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HOLIDAY

Danes cause Venice campsite fire due to burning candles

A Danish family's burning candles reportedly led to a fire that ruined the holidays of more than 2,000 campers at a resort near Venice.

Danes cause Venice campsite fire due to burning candles
The flames ripped through a 55-hectare tourist resort near Venice. Photo: Vigli del fuoco

Venezia Today reported that the fire was caused by a 55-year-old Danish man, who left one or more candles burning when he and his family went to bed on Sunday night. As of Tuesday morning, this had not been confirmed by the Italian authorities.

The Danish travel agency Dansk Bilferie told news agency Ritzau that around 30 of the 40 destroyed mobile homes belonged to Danish holidaymakers.

The Danish Foreign Ministry said it was aware of the incident and is in close contact with both Italian authorities and the affected Danes.

“Via the Danish Embassy in Rome, we are in close contact with the Danish citizens at the camping resort and we are ready to offer them consular support,” spokesman Folmer Jensen told Ritzau.

Nobody was injured in the blaze at the 55-hectare Prà delle Torri resort in Caorle, near Venice.

Fanned by strong winds over the Italy's Adriatic coast, the flames tore through an area of the resort filled with bungalows – transforming many visitors' stay into a holiday from hell. 

 

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TOURISM

Nine ways to get into trouble while visiting Venice

With bans on everything from beachwear to snacking in the wrong places, there are a few things you should know before a trip to famously rule-heavy Venice.

Nine ways to get into trouble while visiting Venice

By now, most regular visitors to Italy know better than to do things like bathe in fountains, wander the streets and piazzas in revealing swimwear, or pocket pieces of the local monuments. All of the above could land you with a hefty fine.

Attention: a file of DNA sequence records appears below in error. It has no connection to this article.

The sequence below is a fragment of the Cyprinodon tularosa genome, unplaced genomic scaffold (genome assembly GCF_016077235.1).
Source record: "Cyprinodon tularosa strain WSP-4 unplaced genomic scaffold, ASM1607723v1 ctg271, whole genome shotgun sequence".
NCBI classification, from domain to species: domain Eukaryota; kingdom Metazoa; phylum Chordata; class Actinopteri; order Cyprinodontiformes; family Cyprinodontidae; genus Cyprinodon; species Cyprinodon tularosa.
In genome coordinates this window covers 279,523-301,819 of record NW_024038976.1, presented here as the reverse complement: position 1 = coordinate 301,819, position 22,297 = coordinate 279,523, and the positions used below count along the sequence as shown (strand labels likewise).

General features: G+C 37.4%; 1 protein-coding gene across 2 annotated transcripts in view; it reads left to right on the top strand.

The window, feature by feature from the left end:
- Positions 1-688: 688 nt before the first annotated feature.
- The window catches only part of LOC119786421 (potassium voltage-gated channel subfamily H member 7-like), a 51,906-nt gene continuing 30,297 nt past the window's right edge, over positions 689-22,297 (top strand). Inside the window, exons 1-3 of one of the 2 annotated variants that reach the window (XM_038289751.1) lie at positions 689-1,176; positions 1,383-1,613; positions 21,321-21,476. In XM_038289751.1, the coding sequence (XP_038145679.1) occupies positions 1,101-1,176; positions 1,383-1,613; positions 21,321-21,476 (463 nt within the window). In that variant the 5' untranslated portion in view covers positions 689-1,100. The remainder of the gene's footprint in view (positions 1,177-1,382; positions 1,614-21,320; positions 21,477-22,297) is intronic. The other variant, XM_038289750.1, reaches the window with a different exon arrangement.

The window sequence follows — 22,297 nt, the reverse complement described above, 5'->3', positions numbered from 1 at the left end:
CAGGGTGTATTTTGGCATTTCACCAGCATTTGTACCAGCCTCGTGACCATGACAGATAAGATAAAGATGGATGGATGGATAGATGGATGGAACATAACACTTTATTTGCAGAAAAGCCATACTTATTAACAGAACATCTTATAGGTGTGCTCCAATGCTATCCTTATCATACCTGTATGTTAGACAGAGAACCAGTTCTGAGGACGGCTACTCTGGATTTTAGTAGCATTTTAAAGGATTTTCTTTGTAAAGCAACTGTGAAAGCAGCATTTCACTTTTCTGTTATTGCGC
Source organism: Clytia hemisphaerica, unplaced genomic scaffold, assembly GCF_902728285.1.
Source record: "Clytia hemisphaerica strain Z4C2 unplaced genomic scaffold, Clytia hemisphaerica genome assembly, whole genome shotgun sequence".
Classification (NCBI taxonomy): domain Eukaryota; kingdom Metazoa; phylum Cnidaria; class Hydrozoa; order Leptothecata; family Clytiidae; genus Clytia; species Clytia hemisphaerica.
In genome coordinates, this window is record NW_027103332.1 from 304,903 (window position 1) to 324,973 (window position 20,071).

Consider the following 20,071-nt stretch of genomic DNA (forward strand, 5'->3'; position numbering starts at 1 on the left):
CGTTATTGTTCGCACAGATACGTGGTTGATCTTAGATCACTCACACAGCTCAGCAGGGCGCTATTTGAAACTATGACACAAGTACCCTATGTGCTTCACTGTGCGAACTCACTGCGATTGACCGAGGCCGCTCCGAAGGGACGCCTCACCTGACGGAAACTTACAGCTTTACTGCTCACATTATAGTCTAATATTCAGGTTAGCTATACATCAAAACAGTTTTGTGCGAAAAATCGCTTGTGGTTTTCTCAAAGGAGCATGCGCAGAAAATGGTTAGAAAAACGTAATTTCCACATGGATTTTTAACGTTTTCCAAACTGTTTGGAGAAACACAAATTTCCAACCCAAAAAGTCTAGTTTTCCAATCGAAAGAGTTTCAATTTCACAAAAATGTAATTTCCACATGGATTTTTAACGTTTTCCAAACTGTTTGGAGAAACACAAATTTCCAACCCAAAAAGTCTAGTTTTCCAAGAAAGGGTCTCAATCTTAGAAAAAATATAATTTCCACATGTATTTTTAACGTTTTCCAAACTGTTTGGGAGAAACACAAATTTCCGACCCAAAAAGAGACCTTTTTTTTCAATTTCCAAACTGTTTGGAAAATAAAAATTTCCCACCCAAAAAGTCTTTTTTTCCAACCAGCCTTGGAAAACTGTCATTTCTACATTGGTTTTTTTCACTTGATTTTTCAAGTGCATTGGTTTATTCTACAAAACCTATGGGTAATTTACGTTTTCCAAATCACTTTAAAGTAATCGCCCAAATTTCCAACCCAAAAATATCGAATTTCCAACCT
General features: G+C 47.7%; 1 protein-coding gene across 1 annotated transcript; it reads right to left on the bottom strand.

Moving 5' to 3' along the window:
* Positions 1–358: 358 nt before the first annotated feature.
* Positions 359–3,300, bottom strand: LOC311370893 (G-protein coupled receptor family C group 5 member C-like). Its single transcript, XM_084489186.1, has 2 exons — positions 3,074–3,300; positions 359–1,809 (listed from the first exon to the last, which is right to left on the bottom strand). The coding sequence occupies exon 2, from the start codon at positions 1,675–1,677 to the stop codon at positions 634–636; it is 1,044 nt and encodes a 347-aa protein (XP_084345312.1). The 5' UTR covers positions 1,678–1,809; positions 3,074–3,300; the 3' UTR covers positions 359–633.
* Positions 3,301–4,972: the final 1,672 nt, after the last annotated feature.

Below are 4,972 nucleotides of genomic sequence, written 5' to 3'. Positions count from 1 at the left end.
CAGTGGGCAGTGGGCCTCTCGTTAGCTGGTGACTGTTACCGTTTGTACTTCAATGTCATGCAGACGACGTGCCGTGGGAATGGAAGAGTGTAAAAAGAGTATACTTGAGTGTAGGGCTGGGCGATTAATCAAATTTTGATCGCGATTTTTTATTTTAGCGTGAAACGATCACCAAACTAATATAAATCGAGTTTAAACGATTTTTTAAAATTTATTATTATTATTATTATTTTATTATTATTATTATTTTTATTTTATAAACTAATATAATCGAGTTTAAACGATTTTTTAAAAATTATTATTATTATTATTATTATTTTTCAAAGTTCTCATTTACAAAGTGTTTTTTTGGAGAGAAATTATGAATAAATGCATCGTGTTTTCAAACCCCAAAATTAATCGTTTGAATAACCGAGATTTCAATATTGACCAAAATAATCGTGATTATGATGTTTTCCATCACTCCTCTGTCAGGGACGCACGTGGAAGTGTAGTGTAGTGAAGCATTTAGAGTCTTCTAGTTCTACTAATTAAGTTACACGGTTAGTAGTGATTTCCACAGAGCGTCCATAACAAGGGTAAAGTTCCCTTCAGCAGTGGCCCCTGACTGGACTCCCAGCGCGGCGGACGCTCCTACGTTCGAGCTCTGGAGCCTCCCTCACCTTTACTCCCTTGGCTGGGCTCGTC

READ ALSO: ‘Bikini ban’: Why Italy’s Sorrento has outlawed swimwear

But while the above rules might appear fairly obvious, over the years a number of Italian destinations have introduced more eyebrow-raising bans, mainly in the name of preserving ‘decorum’.

Venice, the crown jewel of northern Italy, in particular boasts a rather lengthy list of “forbidden behaviours”, aimed at “preserv[ing] urban cleanliness and landscape, and also for reasons of safety and public hygiene”.

Now, if you’re thinking that these measures are the urban equivalent of a scarecrow and are only in place to ‘frighten’ visitors into respecting the city, think again.

The regulations are enforced day in and day out by local authorities, and those flouting the rules do receive steep fines – as in the example of two German backpackers fined a total of 950 euros in summer 2019 after being caught making coffee on the Rialto Bridge.

So here’s a quick look at what NOT to do to avoid getting in trouble while visiting Venice.

  • As you may have heard, Venice has a strict beachwear ban. Don’t walk around bare-chested or in a swimsuit, unless you want to risk being fined 250 euros.
  • No eating or drinking while sitting on the ground or on the steps of the city’s monuments. The same goes for those who might be tempted to have a snack while sitting astride a bridge railing. Transgressors receive a fine of 100-200 euros and, above all, a city ban (also known as DASPO urbano), i.e. they will be immediately and indefinitely banned from the city.